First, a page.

The Reason Guatemala's Volcano Eruption Was Deadlier Than Hawaii's
Guatemala’s Volcán de Fuego — Spanish for fire volcano — came alive on Sunday, June 3, billowing gas, fire and ash more than 15,000 feet in the air. The volcano’s most violent eruption since 1974 caused widespread chaos and destruction. The initial death toll of 110 increased to over 300 on June 17 after officials, citing dangerous conditions, abandoned the search for the 200 residents who have been missing since the deadly incident. In contrast, Hawaii’s Kilauea volcano, which has destroyed over 700 structures since it began erupting on May 3, has yet to result in any casualties. Experts say the reason Volcán de Fuego is deadlier than Kilauea can be attributed to the formation of the two volcanoes.
The steep, 12,346-foot-tall Volcán de Fuego is what scientists call a composite volcano or stratovolcano. It is characterized by sticky and thick magma which traps air inside, resulting in fiery explosions that spew rock and debris onto the volcano’s slopes. The pyroclastic flow — fluidized mix of volcanic matter and hot gas — that reaches temperatures of 1,300 degrees Fahrenheit (700 degrees Celsius) and speeds of 430 miles per hour (700 kilometers per hour) can cause instantaneous devastation.
The June 3 eruption swallowed entire villages and destroyed over 180 homes in Guatemala’s Chimaltenango, Sacatepéquez, and Escuintla regions. Particularly affected were the small communities of El Rodeo, Las Lajas, and San Miguel Los Lotes. Alfonso Castillo, a Los Lotes resident who witnessed a “sea of muck” encompassing his home, says, “In a matter of three or four minutes the village disappeared.”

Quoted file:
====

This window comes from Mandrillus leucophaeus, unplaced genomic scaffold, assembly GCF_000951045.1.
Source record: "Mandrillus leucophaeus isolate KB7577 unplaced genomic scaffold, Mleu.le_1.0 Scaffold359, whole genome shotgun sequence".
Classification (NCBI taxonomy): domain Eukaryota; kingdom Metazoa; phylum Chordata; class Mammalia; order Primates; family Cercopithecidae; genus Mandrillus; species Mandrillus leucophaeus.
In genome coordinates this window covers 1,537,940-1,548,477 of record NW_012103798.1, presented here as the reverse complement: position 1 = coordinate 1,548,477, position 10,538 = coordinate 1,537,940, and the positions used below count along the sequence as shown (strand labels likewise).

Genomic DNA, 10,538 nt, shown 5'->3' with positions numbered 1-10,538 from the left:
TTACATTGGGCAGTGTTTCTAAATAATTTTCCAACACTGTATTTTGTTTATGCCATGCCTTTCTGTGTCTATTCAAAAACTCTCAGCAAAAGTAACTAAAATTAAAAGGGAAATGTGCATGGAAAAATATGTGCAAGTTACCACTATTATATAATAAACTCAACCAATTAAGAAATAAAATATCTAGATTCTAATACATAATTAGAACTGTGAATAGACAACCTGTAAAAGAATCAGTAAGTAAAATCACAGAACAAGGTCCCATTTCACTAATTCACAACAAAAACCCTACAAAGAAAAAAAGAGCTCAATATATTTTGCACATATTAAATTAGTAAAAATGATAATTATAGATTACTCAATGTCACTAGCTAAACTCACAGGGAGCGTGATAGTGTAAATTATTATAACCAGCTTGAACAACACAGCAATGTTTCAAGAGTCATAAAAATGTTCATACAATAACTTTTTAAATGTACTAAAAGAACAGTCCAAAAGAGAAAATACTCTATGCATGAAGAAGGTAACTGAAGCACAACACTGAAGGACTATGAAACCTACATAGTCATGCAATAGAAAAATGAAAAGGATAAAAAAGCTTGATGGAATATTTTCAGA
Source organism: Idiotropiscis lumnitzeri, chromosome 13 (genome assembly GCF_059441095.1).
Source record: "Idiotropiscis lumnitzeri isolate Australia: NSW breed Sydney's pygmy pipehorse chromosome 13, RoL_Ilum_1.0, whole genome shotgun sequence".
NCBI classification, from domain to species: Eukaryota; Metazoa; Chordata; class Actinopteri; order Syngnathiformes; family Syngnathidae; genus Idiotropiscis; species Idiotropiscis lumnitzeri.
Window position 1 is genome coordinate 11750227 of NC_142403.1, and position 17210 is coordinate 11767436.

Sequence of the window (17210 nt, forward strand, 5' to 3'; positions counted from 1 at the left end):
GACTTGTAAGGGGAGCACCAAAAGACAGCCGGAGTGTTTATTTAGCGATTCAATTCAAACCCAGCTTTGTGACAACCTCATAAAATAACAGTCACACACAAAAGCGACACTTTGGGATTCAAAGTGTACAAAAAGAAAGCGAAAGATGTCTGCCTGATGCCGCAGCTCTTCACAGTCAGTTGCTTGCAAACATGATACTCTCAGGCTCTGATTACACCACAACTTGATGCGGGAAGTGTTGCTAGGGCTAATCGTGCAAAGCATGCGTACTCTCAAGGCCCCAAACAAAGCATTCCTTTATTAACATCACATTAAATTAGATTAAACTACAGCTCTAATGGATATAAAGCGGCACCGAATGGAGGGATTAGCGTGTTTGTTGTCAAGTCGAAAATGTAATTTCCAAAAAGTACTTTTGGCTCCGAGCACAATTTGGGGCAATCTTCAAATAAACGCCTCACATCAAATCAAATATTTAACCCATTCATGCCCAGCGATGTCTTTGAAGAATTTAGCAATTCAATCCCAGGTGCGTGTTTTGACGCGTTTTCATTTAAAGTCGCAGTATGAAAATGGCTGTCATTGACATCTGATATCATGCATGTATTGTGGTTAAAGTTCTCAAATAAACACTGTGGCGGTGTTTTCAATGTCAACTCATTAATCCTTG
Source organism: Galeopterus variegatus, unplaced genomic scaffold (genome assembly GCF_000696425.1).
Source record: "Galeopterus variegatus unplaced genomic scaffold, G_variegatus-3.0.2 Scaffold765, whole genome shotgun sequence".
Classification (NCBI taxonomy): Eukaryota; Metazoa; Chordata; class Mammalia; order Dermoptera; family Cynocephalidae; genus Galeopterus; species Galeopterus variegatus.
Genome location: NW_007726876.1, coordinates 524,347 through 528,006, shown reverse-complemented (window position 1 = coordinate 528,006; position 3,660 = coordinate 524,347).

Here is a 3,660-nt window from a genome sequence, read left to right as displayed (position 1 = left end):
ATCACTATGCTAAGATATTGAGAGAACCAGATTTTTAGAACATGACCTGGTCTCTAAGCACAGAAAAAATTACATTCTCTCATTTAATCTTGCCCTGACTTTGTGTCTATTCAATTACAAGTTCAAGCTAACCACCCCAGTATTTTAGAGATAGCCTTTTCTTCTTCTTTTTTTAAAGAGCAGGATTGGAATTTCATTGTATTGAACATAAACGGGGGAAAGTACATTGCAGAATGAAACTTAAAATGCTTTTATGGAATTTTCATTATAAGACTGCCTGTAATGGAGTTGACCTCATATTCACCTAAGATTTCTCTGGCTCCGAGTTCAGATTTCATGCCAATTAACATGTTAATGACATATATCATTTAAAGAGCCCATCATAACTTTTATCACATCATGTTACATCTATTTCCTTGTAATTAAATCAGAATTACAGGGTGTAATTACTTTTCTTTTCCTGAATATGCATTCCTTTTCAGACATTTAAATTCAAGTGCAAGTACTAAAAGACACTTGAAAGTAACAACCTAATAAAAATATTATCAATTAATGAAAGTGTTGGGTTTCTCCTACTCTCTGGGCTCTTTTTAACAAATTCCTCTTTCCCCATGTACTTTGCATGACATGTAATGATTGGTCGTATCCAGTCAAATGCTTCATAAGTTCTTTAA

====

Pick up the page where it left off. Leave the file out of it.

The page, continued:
Hawaii’s Kilauea, on the other hand, is a shield volcano. Its broad dome-shape causes the magma to spread out over a bigger area, making it less concentrated and unable to trap enough gas to produce explosive eruptions from a single fissure. Instead, the lava oozes out from dozens of openings at speeds of less than half a mile per hour giving residents time to evacuate safely. While that is fortunate, the steady-flowing stream from the recent eruption has devoured hundreds of structures, covered highways, and caused the island’s largest freshwater lake to evaporate. What’s worse is that experts expect the eruptions to continue for another month or two.
The close timing of the two violent emissions has led some to worry of further activity, especially around the “Ring of Fire” — a horseshoe-shaped zone along the Pacific rim, where many of the world's earthquakes and volcanic eruptions occur. However, Karen Fontijn, a volcanologist at Oxford University, believes there is no connection between the two. The expert says, “All these volcanoes are frequently erupting, and their behavior is totally normal. At any point in time, there will typically be about 10-20 volcanoes in eruption around the world.”
Resources: cnn.com, express.co.uk, coolgeography.co.uk, guardian.com, businessinsder.com
Reading Comprehension (8 questions)
- What does Volcán de Fuego mean in Spanish?
- When did the Guatemalan volcano erupt?
Critical Thinking Challenge
How do you think communities can better prepare for volcanic eruptions?...
Vocabulary in Context
“The steep, 12,346-foot-tall Volcán de Fuego is what scientists call a composite volcano or stratovolcano. It is characterized by sticky and thick magma which traps air...